Why do Christians call God “Lord”?

Last updated on April 27, 2022

The word “lord” is not used often in everyday life, so let’s start with a short definition. According to the Merriam-Webster dictionary, a lord is “one having power and authority over others” or “a man of rank or high position”. These descriptions fit perfectly to God! He is almighty, and being the Creator of the universe gives Him the authority over every living being. He has the highest position, “above every name that is named, not only in this age but also in the one to come.” (Ephesians 1:21) “There is no one like the Lord our God.” (Exodus 8:10)

We honor God by addressing Him as Lord

Addressing God as “Lord” acknowledges His authority over our lives. That does not come naturally for most people. We actually prefer to be our own boss and to decide for ourselves how we want to live. Adam and Eve, the first human couple, did exactly the same: they disobeyed their Creator and ate from the fruit He had forbidden them to eat.

When we come to faith, we must repent from our disobedience and acknowledge that God is Lord over our lives. And if we really get to know and love Him, we will do so wholeheartedly. Using the word “Lord” can be an expression of our loving devotion and surrender.

Jesus is also called Lord since He is fully God

When people were addressing Jesus, they frequently used the word “lord”. For some, this was just a polite form of address, comparable to our use of “sir”. But others used this word to express their faith that Jesus was not an ordinary human. He was the Son of God, and therefore should be addressed with the same title as God. This becomes very clear after Jesus’ resurrection when the apostle Thomas addresses Him as: “My Lord and my God” (John 20:28).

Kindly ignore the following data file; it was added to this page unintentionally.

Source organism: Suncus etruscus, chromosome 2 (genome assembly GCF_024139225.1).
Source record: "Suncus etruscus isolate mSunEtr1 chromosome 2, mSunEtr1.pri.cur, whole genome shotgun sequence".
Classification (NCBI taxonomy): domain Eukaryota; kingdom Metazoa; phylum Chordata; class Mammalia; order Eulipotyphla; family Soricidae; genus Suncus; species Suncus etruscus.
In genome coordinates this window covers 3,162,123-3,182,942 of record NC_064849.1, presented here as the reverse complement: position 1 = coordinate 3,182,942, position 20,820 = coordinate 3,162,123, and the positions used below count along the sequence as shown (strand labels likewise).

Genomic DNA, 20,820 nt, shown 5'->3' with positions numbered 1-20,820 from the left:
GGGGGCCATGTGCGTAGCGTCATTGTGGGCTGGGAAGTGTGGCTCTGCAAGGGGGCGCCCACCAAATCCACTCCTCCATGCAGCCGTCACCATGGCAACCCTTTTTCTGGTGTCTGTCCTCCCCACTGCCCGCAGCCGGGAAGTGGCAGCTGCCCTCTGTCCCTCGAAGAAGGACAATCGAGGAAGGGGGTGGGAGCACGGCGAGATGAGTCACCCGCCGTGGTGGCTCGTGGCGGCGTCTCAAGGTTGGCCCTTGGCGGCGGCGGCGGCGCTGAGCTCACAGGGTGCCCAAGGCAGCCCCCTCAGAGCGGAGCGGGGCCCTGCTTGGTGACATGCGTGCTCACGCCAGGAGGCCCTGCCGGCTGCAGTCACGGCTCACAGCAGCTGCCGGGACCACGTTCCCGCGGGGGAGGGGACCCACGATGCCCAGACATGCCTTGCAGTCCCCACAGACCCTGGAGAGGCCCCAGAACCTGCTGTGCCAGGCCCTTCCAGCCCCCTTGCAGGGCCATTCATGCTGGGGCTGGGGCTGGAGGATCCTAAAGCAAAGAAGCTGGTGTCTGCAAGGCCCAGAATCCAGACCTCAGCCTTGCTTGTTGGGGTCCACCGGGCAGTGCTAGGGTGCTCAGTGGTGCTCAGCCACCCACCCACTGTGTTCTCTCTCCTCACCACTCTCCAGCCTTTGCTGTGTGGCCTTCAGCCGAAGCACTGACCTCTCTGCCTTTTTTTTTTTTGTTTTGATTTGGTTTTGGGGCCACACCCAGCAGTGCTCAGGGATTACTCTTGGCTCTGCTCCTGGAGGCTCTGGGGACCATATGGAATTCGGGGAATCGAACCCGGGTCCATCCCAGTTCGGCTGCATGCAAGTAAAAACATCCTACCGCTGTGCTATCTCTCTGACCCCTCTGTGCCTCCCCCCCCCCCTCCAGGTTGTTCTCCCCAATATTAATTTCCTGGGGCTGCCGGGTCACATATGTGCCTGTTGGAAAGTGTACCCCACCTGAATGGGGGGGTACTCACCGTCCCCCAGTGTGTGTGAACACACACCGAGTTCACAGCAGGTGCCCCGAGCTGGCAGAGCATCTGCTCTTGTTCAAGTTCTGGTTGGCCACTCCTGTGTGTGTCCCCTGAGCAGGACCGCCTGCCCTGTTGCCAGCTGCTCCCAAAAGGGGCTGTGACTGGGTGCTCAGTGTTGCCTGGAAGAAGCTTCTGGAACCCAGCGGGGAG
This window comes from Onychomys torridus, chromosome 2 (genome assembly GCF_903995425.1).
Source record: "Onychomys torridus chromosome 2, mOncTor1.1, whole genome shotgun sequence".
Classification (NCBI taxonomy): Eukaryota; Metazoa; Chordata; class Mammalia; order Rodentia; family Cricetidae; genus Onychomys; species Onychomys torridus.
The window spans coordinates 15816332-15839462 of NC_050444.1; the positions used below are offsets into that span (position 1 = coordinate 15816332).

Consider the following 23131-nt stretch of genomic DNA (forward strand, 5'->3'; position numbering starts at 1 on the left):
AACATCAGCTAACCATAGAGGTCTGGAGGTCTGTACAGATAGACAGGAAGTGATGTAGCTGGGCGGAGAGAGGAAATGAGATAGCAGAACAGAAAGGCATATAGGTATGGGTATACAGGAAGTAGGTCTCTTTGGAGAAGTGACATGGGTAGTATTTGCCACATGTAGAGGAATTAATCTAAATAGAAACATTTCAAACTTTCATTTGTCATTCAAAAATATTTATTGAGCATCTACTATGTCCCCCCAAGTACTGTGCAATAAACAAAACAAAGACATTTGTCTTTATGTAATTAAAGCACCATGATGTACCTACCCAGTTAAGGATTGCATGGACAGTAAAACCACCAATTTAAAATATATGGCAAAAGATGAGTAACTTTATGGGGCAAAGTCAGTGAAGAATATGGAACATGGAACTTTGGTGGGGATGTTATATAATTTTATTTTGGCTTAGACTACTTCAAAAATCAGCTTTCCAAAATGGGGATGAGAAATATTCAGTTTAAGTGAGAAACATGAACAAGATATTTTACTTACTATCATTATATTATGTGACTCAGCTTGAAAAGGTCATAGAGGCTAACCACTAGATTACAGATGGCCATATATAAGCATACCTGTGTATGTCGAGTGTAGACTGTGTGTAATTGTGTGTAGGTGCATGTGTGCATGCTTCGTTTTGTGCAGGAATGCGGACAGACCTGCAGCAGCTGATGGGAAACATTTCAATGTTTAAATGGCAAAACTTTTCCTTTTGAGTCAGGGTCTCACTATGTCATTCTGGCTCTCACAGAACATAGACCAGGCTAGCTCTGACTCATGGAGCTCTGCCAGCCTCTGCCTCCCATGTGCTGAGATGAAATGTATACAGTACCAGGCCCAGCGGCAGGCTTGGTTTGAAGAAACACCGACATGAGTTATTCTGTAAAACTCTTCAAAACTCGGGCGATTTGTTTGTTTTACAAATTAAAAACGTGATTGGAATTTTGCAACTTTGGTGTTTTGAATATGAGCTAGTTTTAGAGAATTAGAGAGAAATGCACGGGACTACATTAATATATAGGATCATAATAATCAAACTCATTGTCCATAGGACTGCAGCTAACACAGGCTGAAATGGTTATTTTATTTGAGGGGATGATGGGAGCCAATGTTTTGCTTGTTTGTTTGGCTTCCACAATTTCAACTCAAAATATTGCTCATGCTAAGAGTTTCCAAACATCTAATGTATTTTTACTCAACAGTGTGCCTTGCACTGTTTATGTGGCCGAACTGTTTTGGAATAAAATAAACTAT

This use of “Lord” for Jesus has become common practice for later Christians. New Testament letters provide countless examples, sometimes combined with other titles, e.g. “Lord Jesus Christ” (Acts 20:21) or “Lord Jesus” (1 Corinthians 5:4). Romans 10:9 and 1 Corinthians 12:3 even mention the confession that “Jesus is Lord” as the distinguishing mark of a true, Spirit-filled Christian since no one else would recognize Jesus as God.

Lord, lord, or Lord?

In many English Bibles, you will find “Lord” written with four capitals, and in other verses it has just a capital L or no capitals at all. Sometimes you will even find phrases like “O Lord, our Lord, how majestic is Your name in all the earth!” (Psalm 8:9). This difference in writing style goes back to two different Hebrew words.

  • The normal word for “lord” in Hebrew is אֲדוֹן (adon). This word is used for people who have authority over another. Sometimes this word refers to God. In this case, many translations choose to write a capital “L” as a sign of respect. The most frequent use of the word אֲדוֹן for God is אֲדוֹנָי (Adonai)[1]. See for example Nehemiah 1:11, “O Lord, let Your ear be attentive to the prayer of your servant.
  • A completely different Hebrew word is יְהוִ֗ה (YHWH). This is God’s personal name, which was probably pronounced as Yahweh. However, people had such a high view of God’s name and were so cautious not to “take the name of the Lord your God in vain” (Exodus 20:7), that they decided not to pronounce it at all. Every time they read YHWH, they said “Adonai” instead. Translators have copied this approach and translated God’s personal name with “Lord”. In order to distinguish between the two different words, they write four capitals where the Hebrew text has the word YHWH and lower case letters where the Hebrew text has Adonai.

[1] In Hebrew, words can be singular or plural. Moreover, one can attach a possessive pronoun to a word. אֲדוֹנָי is a plural word with a first person possessive, literally meaning “my lords”. At first sight, it might seem strange to use a plural for God. But the word we translate with “God” is also plural in Hebrew.

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